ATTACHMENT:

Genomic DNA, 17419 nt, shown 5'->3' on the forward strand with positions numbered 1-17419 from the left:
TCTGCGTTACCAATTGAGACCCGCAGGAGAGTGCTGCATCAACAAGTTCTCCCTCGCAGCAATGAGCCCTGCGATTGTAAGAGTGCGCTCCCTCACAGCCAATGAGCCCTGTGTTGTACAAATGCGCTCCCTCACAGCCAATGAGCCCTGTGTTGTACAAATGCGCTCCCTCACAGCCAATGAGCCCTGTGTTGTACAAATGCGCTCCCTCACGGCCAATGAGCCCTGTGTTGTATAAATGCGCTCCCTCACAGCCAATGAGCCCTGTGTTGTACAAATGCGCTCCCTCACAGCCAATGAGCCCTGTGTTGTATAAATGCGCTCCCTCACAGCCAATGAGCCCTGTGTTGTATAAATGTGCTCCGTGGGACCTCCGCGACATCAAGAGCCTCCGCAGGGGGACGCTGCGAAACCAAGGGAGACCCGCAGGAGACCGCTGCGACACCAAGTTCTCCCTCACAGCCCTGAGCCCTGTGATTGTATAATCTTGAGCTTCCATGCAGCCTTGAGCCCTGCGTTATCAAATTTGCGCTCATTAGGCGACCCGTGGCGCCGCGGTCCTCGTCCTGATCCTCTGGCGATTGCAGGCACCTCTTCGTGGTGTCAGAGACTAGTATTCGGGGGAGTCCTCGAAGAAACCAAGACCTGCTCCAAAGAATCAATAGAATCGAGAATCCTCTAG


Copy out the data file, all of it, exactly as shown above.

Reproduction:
Genomic DNA, 17419 nt, shown 5'->3' on the forward strand with positions numbered 1-17419 from the left:
TCTGCGTTACCAATTGAGACCCGCAGGAGAGTGCTGCATCAACAAGTTCTCCCTCGCAGCAATGAGCCCTGCGATTGTAAGAGTGCGCTCCCTCACAGCCAATGAGCCCTGTGTTGTACAAATGCGCTCCCTCACAGCCAATGAGCCCTGTGTTGTACAAATGCGCTCCCTCACAGCCAATGAGCCCTGTGTTGTACAAATGCGCTCCCTCACGGCCAATGAGCCCTGTGTTGTATAAATGCGCTCCCTCACAGCCAATGAGCCCTGTGTTGTACAAATGCGCTCCCTCACAGCCAATGAGCCCTGTGTTGTATAAATGCGCTCCCTCACAGCCAATGAGCCCTGTGTTGTATAAATGTGCTCCGTGGGACCTCCGCGACATCAAGAGCCTCCGCAGGGGGACGCTGCGAAACCAAGGGAGACCCGCAGGAGACCGCTGCGACACCAAGTTCTCCCTCACAGCCCTGAGCCCTGTGATTGTATAATCTTGAGCTTCCATGCAGCCTTGAGCCCTGCGTTATCAAATTTGCGCTCATTAGGCGACCCGTGGCGCCGCGGTCCTCGTCCTGATCCTCTGGCGATTGCAGGCACCTCTTCGTGGTGTCAGAGACTAGTATTCGGGGGAGTCCTCGAAGAAACCAAGACCTGCTCCAAAGAATCAATAGAATCGAGAATCCTCTAG